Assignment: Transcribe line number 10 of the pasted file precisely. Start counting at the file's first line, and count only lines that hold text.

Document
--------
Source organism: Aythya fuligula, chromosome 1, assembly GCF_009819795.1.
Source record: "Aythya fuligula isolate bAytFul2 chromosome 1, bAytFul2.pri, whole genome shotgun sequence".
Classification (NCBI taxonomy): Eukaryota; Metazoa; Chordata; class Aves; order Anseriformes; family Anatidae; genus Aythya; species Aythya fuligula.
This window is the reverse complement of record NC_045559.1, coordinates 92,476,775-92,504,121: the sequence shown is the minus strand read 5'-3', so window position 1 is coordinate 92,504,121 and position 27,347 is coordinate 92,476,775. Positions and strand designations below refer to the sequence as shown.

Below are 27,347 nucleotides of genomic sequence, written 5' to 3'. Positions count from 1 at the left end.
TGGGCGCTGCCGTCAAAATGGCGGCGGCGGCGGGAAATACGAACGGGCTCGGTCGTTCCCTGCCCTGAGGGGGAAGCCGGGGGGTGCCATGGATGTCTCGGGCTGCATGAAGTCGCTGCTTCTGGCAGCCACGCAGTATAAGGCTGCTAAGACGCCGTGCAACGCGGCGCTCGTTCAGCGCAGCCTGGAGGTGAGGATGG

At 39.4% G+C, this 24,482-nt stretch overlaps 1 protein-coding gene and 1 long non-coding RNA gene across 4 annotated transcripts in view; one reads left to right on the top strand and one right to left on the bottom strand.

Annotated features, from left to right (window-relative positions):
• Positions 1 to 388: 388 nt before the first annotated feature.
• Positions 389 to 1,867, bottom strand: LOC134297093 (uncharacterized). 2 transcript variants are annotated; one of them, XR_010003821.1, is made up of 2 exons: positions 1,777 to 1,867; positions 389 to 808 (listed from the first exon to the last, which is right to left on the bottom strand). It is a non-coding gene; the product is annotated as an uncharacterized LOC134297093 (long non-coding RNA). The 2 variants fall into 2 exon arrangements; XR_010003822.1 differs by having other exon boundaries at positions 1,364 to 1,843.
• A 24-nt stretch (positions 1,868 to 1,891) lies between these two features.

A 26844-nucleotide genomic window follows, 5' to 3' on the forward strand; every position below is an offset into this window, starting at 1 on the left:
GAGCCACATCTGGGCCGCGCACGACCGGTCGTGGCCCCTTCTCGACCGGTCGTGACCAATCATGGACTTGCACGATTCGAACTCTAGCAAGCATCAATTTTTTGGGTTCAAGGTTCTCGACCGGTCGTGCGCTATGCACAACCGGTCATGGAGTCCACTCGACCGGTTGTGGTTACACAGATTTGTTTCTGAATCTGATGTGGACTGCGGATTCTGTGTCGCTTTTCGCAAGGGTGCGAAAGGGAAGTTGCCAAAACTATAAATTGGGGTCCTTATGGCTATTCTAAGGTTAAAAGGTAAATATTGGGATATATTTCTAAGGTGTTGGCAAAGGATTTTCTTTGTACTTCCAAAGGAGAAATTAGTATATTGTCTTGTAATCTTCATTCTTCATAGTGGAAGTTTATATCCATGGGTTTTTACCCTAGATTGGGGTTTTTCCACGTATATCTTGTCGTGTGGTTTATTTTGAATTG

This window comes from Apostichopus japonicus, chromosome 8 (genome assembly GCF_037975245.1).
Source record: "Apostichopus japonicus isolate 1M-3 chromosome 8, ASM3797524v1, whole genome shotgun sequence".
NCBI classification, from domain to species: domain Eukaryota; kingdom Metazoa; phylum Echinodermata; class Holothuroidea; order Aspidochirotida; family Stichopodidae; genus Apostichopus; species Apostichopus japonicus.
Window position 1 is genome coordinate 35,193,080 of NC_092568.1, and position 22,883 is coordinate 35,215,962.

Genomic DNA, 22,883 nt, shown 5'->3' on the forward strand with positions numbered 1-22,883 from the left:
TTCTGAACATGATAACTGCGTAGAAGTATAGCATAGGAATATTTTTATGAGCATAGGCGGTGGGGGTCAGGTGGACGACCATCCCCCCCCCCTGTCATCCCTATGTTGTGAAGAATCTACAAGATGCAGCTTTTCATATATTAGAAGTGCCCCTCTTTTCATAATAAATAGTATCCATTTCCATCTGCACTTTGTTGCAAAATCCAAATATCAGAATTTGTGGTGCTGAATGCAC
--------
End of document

• Positions 389 to 1,867, bottom strand: LOC134297093 (uncharacterized). 2 transcript variants are annotated; one of them, XR_010003821.1, is made up of 2 exons: positions 1,777 to 1,867; positions 389 to 808 (listed from the first exon to the last, which is right to left on the bottom strand). It is a non-coding gene; the product is annotated as an uncharacterized LOC134297093 (long non-coding RNA). The 2 variants fall into 2 exon arrangements; XR_010003822.1 differs by having other exon boundaries at positions 1,364 to 1,843.